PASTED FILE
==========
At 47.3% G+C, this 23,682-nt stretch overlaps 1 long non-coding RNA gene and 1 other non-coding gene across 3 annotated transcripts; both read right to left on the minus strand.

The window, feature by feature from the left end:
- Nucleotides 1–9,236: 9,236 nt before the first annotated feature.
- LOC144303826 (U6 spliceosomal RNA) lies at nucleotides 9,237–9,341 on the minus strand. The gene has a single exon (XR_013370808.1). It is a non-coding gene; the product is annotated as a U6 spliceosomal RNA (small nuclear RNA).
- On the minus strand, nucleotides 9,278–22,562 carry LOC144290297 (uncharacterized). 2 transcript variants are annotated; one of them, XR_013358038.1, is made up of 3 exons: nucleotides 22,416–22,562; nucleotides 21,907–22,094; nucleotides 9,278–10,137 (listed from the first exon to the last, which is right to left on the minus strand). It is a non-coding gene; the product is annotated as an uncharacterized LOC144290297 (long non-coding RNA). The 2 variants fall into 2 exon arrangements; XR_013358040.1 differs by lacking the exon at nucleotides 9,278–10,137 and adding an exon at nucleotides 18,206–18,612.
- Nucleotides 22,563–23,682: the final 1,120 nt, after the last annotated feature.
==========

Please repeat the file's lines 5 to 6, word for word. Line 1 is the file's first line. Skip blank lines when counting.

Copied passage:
- On the minus strand, nucleotides 9,278–22,562 carry LOC144290297 (uncharacterized). 2 transcript variants are annotated; one of them, XR_013358038.1, is made up of 3 exons: nucleotides 22,416–22,562; nucleotides 21,907–22,094; nucleotides 9,278–10,137 (listed from the first exon to the last, which is right to left on the minus strand). It is a non-coding gene; the product is annotated as an uncharacterized LOC144290297 (long non-coding RNA). The 2 variants fall into 2 exon arrangements; XR_013358040.1 differs by lacking the exon at nucleotides 9,278–10,137 and adding an exon at nucleotides 18,206–18,612.
- Nucleotides 22,563–23,682: the final 1,120 nt, after the last annotated feature.